Date of Award

Spring 2021

Document Type

Open Access Dissertation


College of Nursing

First Advisor

Robin Dail


The advanced survival of the early premature infant (EPI) since the post-surfactant era has not improved many comorbidities. EPI comorbidities influence their lifelong health, social, and cognitive outcomes. EPIs often have immature and disorganized responses to stimuli during the neonatal period. EPIs respond to stressors from the Neonatal Intensive Care Unit’s (NICU) environment, stimulation, or disease states based on physiologic system changes, often resulting in observable behavioral changes. Both physiologic and behavioral changes reflect autonomic nervous system (ANS) disruption, thus instability. Instability of the ANS due to chronic stressors, can lead to chronic physiologic dysregulation and lead to lifelong health comorbidities. Avoiding of instability in the ANS is crucial to prevent brain injury. Neonatal nurses are uniquely positioned to identify early indicators of behavioral and physiologic instability, allowing them to guide care that will prevent or reduce short and long-term comorbidities in the EPI. The best indicator of EPI instability is not yet known; therefore, the goal of this research was to identify indicators of EPI ANS instability, using physiologic and behavioral measures. Identification of early indicators of EPI instability can be utilized to optimize care plans for EPIs. This dissertation presents: the current state of the science; historical, conceptual, and theoretical frameworks; and, methodological approaches of research, which examine relationships between EPI instability and their behavioral and physiologic responses. A mixed methods, multiple subject within-case research study and results are presented, in addition to a discussion regarding the development of further scientific evidence.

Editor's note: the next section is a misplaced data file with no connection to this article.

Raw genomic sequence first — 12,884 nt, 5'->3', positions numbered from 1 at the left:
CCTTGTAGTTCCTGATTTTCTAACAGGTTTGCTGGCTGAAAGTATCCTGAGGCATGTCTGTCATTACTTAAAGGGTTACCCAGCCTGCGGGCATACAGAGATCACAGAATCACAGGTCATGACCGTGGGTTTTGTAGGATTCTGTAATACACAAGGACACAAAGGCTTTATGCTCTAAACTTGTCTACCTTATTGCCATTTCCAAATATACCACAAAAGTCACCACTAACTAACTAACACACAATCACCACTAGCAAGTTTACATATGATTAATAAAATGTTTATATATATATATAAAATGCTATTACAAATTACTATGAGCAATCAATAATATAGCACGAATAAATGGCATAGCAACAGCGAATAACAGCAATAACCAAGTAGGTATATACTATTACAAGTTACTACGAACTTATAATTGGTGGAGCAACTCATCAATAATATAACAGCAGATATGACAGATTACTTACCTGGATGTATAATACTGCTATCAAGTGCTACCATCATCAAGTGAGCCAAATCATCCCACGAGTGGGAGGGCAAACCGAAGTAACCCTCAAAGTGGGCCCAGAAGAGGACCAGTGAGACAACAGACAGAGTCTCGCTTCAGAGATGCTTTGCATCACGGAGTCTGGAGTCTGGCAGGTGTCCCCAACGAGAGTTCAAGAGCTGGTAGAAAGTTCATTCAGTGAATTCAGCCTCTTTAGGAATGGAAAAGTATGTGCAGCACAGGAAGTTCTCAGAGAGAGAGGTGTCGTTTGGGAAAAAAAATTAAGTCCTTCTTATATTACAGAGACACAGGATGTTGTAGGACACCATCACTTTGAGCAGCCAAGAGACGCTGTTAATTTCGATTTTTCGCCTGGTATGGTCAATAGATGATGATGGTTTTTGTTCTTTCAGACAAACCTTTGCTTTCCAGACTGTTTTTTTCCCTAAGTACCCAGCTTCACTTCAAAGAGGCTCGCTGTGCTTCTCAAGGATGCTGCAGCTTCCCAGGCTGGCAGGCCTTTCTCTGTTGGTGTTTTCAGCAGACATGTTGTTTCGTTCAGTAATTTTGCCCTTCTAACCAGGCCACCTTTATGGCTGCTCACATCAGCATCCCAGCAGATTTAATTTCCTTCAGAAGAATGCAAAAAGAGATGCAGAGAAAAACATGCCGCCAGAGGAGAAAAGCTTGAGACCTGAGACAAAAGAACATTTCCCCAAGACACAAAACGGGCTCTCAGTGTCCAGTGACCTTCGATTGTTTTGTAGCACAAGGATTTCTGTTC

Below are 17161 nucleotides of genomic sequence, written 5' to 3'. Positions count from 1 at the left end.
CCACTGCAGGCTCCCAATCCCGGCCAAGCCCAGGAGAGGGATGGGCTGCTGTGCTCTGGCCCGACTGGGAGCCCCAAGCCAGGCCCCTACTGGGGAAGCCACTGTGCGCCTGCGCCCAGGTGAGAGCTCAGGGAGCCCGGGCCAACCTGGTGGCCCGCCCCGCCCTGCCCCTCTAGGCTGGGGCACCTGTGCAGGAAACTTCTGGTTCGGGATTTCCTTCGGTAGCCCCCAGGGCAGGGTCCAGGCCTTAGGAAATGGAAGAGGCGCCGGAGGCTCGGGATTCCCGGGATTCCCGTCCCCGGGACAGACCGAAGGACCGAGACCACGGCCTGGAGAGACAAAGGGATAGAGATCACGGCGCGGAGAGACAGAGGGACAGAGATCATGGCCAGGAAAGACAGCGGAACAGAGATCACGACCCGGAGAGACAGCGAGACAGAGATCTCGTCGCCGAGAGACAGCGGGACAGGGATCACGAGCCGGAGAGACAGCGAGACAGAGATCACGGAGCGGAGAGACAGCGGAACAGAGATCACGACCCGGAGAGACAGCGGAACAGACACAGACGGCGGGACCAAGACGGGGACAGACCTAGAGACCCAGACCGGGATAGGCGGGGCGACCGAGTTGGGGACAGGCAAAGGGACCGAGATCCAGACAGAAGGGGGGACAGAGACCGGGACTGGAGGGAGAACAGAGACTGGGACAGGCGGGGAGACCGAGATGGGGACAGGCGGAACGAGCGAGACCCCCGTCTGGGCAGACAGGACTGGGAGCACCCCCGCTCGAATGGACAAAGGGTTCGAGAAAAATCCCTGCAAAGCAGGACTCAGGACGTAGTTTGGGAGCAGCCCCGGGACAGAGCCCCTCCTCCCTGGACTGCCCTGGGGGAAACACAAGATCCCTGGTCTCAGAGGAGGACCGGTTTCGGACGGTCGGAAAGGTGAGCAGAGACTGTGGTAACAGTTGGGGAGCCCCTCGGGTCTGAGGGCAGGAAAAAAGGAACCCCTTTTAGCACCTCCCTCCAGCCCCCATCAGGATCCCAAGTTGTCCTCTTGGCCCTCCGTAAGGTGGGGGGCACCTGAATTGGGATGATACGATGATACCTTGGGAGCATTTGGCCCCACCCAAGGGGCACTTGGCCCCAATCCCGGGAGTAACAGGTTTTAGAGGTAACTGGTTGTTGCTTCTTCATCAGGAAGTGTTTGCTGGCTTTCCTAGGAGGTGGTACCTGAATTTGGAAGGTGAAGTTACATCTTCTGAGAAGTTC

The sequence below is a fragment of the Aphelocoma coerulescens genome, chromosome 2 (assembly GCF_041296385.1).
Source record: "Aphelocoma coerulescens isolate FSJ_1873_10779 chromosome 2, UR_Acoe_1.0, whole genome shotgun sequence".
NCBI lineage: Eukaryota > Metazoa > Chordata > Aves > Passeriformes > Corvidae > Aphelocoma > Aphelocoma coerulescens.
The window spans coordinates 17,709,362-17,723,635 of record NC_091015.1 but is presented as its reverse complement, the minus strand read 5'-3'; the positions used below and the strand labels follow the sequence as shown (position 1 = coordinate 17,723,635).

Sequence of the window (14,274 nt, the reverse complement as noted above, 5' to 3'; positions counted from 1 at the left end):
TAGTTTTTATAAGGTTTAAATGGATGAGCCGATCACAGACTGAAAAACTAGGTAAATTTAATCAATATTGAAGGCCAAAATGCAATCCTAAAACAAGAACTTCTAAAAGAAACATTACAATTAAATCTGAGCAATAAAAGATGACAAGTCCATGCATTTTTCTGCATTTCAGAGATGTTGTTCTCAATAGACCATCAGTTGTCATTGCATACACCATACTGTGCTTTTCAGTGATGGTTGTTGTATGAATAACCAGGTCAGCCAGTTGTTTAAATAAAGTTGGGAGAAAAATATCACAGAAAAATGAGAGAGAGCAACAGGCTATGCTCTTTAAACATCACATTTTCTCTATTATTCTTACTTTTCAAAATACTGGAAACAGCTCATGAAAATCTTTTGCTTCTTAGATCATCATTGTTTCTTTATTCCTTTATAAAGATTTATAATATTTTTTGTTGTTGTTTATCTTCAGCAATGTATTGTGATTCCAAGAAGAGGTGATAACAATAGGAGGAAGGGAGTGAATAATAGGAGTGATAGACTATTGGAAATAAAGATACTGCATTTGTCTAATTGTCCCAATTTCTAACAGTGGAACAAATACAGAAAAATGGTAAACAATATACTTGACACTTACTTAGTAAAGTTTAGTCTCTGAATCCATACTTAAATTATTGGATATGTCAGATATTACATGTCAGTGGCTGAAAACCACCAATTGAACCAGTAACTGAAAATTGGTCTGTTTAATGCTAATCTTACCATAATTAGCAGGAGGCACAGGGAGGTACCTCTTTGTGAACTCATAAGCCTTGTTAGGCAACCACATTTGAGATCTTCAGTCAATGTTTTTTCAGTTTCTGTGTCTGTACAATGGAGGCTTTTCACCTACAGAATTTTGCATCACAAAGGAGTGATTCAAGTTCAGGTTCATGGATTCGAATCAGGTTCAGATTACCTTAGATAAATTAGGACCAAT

Included in

Nursing Commons